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Wind monsters loom on the horizon 

A giant 270-foot wind turbine that can be detected by air traffic control radars could soon be on the Rugby skyline.

Residents in Crick are already fighting against the plans to build the one megawatt monster that will be three times the size of their church spire.

But Supermarket giant Tesco said the plans to to build the 90-metre device just outside the village at its distribution centre in DIRFT would be a eco-friendly step forward.

The plans follow separate proposals for six giant 164-metre wind turbines outside the nearby village of Watford – which have been described as the ‘biggest in Britain’.

Crick Parish Council has raised objections to the latest proposal, saying the three-bladed structure would dwarf everything in the area and blight their views.

And Coventry Airport has also objected against the plans due to problems it may have with air traffic control.

What do YOU think? Click here to send us your views.

Crick Parish Council chairman, Roger Lowe, said: “While we understand the need for renewable energy, it seems like a huge turbine for the site.

“It will spoil some of the views from the village.”

The parish council will also put forward objections on the basis that it will distract motorists on the nearby roads and motorways.

But Tesco said the turbine is a bold new step to tackle global warming.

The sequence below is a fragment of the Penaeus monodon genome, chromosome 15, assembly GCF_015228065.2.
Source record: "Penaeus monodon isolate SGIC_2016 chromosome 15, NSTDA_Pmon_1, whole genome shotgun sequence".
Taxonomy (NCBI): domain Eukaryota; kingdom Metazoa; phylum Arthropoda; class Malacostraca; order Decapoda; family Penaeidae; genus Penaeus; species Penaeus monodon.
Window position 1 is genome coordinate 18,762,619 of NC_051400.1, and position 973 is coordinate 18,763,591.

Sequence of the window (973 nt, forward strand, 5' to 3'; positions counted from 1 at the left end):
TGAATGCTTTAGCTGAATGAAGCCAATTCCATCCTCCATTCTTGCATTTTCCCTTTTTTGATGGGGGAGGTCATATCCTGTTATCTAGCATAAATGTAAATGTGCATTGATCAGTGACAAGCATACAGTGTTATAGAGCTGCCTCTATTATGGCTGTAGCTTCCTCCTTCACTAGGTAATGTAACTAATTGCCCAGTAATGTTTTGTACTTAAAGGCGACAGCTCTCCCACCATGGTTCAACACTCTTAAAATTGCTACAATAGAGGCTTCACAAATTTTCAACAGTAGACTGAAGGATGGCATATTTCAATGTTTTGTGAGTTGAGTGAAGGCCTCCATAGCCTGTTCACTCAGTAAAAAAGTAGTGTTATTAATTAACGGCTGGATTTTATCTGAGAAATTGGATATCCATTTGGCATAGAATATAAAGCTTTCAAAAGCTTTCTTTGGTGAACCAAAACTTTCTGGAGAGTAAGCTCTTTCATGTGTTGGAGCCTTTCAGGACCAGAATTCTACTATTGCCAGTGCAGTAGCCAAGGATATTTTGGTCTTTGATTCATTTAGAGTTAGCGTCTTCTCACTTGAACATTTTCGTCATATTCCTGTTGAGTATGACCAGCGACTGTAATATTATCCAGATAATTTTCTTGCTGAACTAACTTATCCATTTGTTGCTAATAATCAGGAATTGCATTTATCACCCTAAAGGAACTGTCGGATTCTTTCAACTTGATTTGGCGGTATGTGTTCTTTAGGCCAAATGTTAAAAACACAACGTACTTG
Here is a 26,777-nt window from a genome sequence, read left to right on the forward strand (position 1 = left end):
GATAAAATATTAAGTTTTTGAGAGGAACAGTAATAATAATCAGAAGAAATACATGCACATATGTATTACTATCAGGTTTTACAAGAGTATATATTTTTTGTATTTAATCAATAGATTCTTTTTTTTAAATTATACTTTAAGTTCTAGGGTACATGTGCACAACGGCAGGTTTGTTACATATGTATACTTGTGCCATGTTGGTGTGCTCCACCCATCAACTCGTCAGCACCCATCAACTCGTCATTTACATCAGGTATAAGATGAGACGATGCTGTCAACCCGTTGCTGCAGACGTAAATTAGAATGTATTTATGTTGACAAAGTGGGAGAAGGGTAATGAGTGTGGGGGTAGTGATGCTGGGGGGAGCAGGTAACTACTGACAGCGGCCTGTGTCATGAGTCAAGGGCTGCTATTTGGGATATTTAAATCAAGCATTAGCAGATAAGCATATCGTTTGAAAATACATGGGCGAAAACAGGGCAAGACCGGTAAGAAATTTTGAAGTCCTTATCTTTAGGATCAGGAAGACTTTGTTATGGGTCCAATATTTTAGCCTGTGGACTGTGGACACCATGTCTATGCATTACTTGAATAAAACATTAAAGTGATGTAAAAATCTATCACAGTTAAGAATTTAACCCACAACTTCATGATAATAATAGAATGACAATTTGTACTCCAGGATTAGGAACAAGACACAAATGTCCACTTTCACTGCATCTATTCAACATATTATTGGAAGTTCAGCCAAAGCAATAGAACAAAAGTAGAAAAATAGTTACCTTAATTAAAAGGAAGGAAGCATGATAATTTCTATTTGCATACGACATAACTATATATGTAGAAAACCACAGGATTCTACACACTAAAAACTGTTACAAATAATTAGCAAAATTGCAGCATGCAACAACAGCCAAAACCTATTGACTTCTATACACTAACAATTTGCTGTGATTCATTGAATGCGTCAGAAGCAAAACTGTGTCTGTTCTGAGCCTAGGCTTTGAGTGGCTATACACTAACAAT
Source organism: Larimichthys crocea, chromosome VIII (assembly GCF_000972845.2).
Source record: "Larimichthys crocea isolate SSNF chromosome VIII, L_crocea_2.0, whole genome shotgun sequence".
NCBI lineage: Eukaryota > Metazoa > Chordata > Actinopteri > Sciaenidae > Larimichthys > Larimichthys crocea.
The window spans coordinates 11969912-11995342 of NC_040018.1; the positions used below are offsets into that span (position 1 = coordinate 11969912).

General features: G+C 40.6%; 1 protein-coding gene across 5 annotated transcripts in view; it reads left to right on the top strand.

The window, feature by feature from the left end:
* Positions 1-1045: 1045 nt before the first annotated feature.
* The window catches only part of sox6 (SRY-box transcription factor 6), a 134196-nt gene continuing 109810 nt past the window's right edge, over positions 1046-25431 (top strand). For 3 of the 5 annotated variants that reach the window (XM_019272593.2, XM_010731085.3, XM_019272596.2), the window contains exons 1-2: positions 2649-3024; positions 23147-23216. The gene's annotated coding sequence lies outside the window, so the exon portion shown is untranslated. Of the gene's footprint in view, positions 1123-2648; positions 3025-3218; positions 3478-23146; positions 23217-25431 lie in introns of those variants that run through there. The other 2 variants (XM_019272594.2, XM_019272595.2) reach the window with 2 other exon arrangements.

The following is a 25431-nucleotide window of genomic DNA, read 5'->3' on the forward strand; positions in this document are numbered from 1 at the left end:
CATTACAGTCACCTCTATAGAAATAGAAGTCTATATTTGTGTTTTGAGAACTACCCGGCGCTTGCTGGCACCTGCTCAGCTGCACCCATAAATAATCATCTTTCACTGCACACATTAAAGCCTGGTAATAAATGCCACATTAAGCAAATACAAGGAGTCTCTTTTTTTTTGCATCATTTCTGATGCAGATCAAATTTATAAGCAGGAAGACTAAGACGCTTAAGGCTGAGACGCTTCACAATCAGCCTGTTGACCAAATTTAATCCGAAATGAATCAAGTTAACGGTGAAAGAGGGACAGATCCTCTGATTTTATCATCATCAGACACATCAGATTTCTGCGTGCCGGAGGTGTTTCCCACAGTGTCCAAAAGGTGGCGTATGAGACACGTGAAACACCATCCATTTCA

In a report to Daventry District Council, it states: “Tesco is fully aware of its responsibilities with regard to the environment and firmly believe in sustainable growth and minimising environmental effects associated with its business activities.

“During the previous 12 months, Tesco has been faced with significant increases in energy prices, with electricty costs increasing by upwards of 50 per cent.

“These costs, and the likelihood that they will increase further over the coming years, has led Tesco to the conclusion that the development of an on-site renewable energy generation is both economically, as well as environmentally, desirable.”

The matter will be discussed by Daventry District Council at a forthcoming meeting, which is expected to take place in the next two weeks.


This article is the work of the source indicated. Any opinions expressed in it are not necessarily those of National Wind Watch.

The copyright of this article resides with the author or publisher indicated. As part of its noncommercial educational effort to present the environmental, social, scientific, and economic issues of large-scale wind power development to a global audience seeking such information, National Wind Watch endeavors to observe “fair use” as provided for in section 107 of U.S. Copyright Law and similar “fair dealing” provisions of the copyright laws of other nations. Send requests to excerpt, general inquiries, and comments via e-mail.

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